As I’ve already written, Iceland is a conundrum. It’s probably the only country on earth where people think it’s totally cool to leave their babies in their strollers outside of a cafe while they eat and drink inside, child-free.
The magical Blue Lagoon geothermal spa in Iceland is more than worth a little travel detour. The Blue Lagoon was created in 1976 in the middle of a lava field. This promise of fresh water - along with Iceland’s strict hygiene code and the chance to relax before hopping on my flight to Greenland - got me out of the airport and into a bathing suit during a snowstorm.
Iceland is a land where magic happens. According to one study, up to 72 percent of people in Iceland believe in elves, trolls, and the huldufolk, or “hidden people” — who apparently look just like us but live in a different dimension inside rocks, which open up (for them, not us) like a Harry Potter tent. This is really what people will tell you in Iceland.
Last week, something truly terrible happened. The ancient, 13th century B.C. Assyrian city of Nimrud, a cornerstone of human history, was systematically destroyed by the thugs of ISIS.
You’ve seen women in burqas, niqabs, and abayas on the news — but how many do you actually know? And what is it like to wear one all the time?
In the Middle Eastern country of Oman, in the ancient northern town of Nizwa, history comes to life every Friday as an ancient, fascinating form of banking takes place. Standing in the shadow of the Nizwa Fort, hundreds of cattle traders and buyers surround a circular area.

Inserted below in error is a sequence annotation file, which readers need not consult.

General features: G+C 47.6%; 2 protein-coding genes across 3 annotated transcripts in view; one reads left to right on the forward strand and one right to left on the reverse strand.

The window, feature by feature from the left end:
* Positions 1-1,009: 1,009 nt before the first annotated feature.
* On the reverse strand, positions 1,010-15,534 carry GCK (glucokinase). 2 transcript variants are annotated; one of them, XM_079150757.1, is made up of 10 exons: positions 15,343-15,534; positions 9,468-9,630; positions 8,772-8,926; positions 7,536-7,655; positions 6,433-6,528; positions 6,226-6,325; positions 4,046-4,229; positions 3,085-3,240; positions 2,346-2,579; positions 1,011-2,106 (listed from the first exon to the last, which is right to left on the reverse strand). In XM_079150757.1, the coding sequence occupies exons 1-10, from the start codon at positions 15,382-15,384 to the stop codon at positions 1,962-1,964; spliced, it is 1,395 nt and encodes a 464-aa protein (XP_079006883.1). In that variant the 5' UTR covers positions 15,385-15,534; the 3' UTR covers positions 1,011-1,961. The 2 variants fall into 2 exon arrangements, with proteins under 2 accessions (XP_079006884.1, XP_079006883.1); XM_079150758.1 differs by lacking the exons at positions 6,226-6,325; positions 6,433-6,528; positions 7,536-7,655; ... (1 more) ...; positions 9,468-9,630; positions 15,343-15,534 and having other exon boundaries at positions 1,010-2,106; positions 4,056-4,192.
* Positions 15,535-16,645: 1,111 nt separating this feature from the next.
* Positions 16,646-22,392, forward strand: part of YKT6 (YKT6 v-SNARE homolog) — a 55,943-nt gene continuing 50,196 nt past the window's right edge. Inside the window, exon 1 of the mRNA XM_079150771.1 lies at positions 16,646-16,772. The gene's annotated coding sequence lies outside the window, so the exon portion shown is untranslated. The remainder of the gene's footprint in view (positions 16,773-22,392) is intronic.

I’ve taken to wearing a wedding ring when I travel. It is a fake gold band on the ring finger of my left hand that most people assume marks me as married. I do this for several reasons. Most of all because, as the editor in chief of Yahoo Travel I travel a lot, often to countries where if you, as a woman, are not married you are either a virgin or a whore – and I am way too old to be a virgin. ...
After quitting her job, Paula Froelich decided to travel the world. She journeyed from Guatemala to Egypt, and shares the 9 important life lessons she learned along the way.
Maya Angelou, the late great novelist, poet, singer, dancer, actor and all-around Renaissance woman was one of America’s first female solo explorers and adventurers. Angelou was born Marguerite Johnson in St. Louis and was scarred by a traumatizing early childhood. St. Louis is one of the settings for her memoir, I Know Why the Caged Bird Sings. You can check out Angelou’s “star” on the city’s Hollywood-style St. Louis Walk of Fame on Delmar Boulevard — alongside plaques for other notable resident and authors T.S. Eliot and Tennessee Williams.
There are plenty of options for keeping that loneliness at bay on the road—some incredibly practical and others practically absurd. Dining alone? For others, that giant bed only reinforces a gaping feeling of loneliness. The Panda Inn, in southwest China’s Sichuan province, wants to keep your loneliness at bay … in an incredibly creative way.
Savoring the summit with my newfound soul mate Susan (left). PS: We’re not that fat, just wearing six layers of clothes. (Photo: Susan Paley Abramson)